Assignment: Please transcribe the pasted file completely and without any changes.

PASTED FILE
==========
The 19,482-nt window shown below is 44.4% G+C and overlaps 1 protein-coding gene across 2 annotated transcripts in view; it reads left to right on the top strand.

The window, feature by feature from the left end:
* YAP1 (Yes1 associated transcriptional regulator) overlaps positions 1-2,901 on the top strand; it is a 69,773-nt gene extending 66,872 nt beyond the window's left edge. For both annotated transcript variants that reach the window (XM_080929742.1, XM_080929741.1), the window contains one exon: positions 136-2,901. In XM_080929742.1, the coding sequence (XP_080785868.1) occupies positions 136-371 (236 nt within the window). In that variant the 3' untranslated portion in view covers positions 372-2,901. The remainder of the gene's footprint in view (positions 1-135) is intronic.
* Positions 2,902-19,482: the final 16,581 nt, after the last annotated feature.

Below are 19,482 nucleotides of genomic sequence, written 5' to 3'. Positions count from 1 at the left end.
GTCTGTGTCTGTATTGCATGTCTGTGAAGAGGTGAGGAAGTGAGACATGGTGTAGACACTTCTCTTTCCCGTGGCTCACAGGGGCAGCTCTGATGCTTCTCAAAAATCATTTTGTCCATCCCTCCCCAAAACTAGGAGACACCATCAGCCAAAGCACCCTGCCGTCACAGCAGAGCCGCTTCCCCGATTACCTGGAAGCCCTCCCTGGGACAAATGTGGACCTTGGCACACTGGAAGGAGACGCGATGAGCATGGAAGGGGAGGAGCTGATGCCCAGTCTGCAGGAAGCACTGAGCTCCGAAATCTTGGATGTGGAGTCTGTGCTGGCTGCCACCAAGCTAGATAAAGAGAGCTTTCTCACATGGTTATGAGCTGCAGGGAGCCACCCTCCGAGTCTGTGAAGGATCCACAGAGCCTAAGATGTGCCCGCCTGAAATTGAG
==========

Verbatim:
The 19,482-nt window shown below is 44.4% G+C and overlaps 1 protein-coding gene across 2 annotated transcripts in view; it reads left to right on the top strand.

The window, feature by feature from the left end:
* YAP1 (Yes1 associated transcriptional regulator) overlaps positions 1-2,901 on the top strand; it is a 69,773-nt gene extending 66,872 nt beyond the window's left edge. For both annotated transcript variants that reach the window (XM_080929742.1, XM_080929741.1), the window contains one exon: positions 136-2,901. In XM_080929742.1, the coding sequence (XP_080785868.1) occupies positions 136-371 (236 nt within the window). In that variant the 3' untranslated portion in view covers positions 372-2,901. The remainder of the gene's footprint in view (positions 1-135) is intronic.
* Positions 2,902-19,482: the final 16,581 nt, after the last annotated feature.

Below are 19,482 nucleotides of genomic sequence, written 5' to 3'. Positions count from 1 at the left end.
GTCTGTGTCTGTATTGCATGTCTGTGAAGAGGTGAGGAAGTGAGACATGGTGTAGACACTTCTCTTTCCCGTGGCTCACAGGGGCAGCTCTGATGCTTCTCAAAAATCATTTTGTCCATCCCTCCCCAAAACTAGGAGACACCATCAGCCAAAGCACCCTGCCGTCACAGCAGAGCCGCTTCCCCGATTACCTGGAAGCCCTCCCTGGGACAAATGTGGACCTTGGCACACTGGAAGGAGACGCGATGAGCATGGAAGGGGAGGAGCTGATGCCCAGTCTGCAGGAAGCACTGAGCTCCGAAATCTTGGATGTGGAGTCTGTGCTGGCTGCCACCAAGCTAGATAAAGAGAGCTTTCTCACATGGTTATGAGCTGCAGGGAGCCACCCTCCGAGTCTGTGAAGGATCCACAGAGCCTAAGATGTGCCCGCCTGAAATTGAG